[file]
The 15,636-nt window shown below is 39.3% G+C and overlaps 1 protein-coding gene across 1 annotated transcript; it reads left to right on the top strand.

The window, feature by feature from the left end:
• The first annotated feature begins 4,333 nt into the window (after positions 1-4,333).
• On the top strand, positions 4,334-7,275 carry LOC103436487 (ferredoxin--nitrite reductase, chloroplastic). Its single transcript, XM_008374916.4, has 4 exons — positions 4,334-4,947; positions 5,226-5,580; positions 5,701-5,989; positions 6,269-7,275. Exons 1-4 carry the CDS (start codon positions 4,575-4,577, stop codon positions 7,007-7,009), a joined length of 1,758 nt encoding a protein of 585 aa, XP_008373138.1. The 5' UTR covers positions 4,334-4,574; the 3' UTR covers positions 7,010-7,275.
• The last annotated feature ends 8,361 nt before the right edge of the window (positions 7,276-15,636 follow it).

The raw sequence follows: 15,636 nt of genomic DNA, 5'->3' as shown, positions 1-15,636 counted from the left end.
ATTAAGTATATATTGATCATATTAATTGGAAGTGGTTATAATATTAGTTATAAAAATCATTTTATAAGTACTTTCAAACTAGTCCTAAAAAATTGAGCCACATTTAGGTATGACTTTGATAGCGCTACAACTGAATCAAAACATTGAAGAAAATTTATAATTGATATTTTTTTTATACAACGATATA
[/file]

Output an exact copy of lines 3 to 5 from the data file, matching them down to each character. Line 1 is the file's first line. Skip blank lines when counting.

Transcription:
• The first annotated feature begins 4,333 nt into the window (after positions 1-4,333).
• On the top strand, positions 4,334-7,275 carry LOC103436487 (ferredoxin--nitrite reductase, chloroplastic). Its single transcript, XM_008374916.4, has 4 exons — positions 4,334-4,947; positions 5,226-5,580; positions 5,701-5,989; positions 6,269-7,275. Exons 1-4 carry the CDS (start codon positions 4,575-4,577, stop codon positions 7,007-7,009), a joined length of 1,758 nt encoding a protein of 585 aa, XP_008373138.1. The 5' UTR covers positions 4,334-4,574; the 3' UTR covers positions 7,010-7,275.
• The last annotated feature ends 8,361 nt before the right edge of the window (positions 7,276-15,636 follow it).